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Old 20 March 2004, 15:18   #11
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Overlaying....

Brian,

Well, like I said, I have only seen it over the shoulder of someone else at the helm and never used it myself.
But it looked extremely useful...not to be used all the time but as an option perhaps.
A search for overlay in this forum gave this

Crazyhorse (how is his cabin rib coming along btw?) seems to have opted for this feature
a bit more than a year ago..

The theoretical advantages are I guess obvious..
it should give you a very fast overview of what is going on with other boats around you, without having to refer positions between the chartplotter
and radar displays and the closest you can get to having the other boats moving about as numerical dots in your chartplotter, until those digital ID transponders for ships become
a reality for recreational vessels next month...;-)

..but seriously..it should be a great feature if properly implemented as a nice read-out.
I mean GPS chartplotting is already such an incredible luxury for anyone who has spent more than a few years at sea from time to time and remembers the old days annoGPS.
Now add basic radar functionality scaled and mapped into the same display
I mean...who would have thought that would be possible in a recreational vessel..
These are the good times.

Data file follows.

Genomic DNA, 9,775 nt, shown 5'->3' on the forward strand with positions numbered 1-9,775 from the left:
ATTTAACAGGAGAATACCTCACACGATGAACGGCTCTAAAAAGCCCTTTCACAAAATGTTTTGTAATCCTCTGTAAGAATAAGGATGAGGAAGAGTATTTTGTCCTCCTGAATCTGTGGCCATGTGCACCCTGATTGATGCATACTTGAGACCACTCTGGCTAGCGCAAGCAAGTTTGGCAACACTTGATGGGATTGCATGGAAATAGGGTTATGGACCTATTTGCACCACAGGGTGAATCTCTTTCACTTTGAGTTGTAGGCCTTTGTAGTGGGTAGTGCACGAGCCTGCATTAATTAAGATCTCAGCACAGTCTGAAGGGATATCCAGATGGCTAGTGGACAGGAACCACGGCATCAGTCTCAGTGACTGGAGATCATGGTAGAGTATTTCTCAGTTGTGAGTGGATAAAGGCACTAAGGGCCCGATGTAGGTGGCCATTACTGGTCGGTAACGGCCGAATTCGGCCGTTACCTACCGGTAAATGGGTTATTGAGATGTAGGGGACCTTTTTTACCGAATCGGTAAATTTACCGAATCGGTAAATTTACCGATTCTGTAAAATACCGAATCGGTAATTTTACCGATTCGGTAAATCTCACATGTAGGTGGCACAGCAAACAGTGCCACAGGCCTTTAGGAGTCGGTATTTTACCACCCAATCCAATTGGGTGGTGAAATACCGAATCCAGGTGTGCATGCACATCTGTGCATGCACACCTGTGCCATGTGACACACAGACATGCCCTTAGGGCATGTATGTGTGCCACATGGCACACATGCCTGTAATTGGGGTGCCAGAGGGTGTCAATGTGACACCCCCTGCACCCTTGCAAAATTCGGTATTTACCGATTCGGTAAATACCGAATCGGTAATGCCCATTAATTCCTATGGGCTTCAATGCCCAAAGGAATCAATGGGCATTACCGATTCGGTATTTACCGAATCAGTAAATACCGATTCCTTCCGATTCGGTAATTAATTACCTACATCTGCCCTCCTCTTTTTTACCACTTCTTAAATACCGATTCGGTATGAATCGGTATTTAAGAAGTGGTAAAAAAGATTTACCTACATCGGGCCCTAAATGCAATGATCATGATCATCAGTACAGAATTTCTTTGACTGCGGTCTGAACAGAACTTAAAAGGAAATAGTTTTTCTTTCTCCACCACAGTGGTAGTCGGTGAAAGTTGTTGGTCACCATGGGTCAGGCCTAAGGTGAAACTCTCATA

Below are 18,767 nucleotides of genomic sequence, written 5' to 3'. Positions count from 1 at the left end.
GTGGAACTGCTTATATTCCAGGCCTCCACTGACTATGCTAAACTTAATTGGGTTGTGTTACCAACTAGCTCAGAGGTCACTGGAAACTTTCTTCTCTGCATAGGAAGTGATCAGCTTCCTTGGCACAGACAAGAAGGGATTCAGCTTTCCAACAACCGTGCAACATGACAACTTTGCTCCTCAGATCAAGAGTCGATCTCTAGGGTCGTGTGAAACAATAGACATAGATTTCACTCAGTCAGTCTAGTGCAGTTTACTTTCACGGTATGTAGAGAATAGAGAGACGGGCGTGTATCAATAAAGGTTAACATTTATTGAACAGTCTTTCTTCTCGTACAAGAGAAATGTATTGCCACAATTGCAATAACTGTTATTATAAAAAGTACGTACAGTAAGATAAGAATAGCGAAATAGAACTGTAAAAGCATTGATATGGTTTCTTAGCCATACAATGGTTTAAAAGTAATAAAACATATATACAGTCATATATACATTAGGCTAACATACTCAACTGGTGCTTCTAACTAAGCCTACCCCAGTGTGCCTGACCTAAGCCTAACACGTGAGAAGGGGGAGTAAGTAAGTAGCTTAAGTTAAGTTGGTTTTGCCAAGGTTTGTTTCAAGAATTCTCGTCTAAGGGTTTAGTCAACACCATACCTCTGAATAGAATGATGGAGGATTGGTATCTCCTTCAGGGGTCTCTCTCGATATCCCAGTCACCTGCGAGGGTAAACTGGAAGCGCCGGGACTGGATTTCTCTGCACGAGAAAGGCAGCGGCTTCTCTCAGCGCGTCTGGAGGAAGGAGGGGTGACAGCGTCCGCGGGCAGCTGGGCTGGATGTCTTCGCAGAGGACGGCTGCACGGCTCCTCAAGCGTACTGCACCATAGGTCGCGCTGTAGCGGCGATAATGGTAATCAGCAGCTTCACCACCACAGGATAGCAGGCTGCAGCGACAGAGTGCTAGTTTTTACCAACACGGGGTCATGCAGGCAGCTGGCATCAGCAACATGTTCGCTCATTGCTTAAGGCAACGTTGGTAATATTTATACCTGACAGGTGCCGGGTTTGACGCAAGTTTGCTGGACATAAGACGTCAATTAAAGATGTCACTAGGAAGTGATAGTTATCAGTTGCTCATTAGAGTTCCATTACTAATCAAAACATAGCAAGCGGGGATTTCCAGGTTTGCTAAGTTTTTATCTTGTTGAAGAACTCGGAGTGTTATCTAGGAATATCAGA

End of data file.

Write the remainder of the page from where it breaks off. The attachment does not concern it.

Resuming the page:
Safer, further and more fun too..

best
Janne A.
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Old 20 March 2004, 18:58   #12
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Well, I have no special comment regarding the NavNet overlay, it worked like all dealers and brochures say. Very clear on 10,4" screen, you have also a lot of different color options for screen, so I am sure you get clear vision for targets easily. Note that you need an electronic compass also, I'd suggest Furuno PG-500 that is a great one even for a small commercial boat or workboat.

I drove nearly 1100 NM during 8 days with 10,4" Furuno, on sunny days we used chart only, but in dark (300-400 NM) we used also radar on divided screen or overlay mode. It's a choice of yours, which mode you want to use, of course overlay will validate your chart nicely, for example in some ranges C-Map chart did not show ceratin markings and your radar could see them. On the other hand, in clear sea you might use divided screen and just follow on chart that you are on the right track and check shortly on radar that no-one is nearing you....difficult to say, which one is clearly the best scenario. Anyway, just buy the compass to your system, it's worth investment, a cheap price for overlay function.

Mechanical quality in old Raymarine systems like RC80 etc. were better, but current C-series was a disappointment for me. Cheap prices, mechanical quality low. Furuno unit went through nearly hell on our boat, I really don't think many Furunos sold has gotten that rough handling, but there were no problem with gear through the trip.
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Old 21 March 2004, 06:16   #13
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I am going for the Simrad CA44, combined with radar, plotter and sonar.
They use a LCD screen wich is very nice because it`s not very deep.
If you look at the similiar Furuno the screen is very deep and takes a lot of space, what is pretty cool on Furuno is that you can install a camera for not very much money, for example have the camera set up in the back and than you will se on the screen if it`s coming up any boats from behind.
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Old 21 March 2004, 07:15   #14
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I would be rather worried about radar on a RIB - that magnetron would be too close to my head for comfort - also what sort of range do you get so close to the water?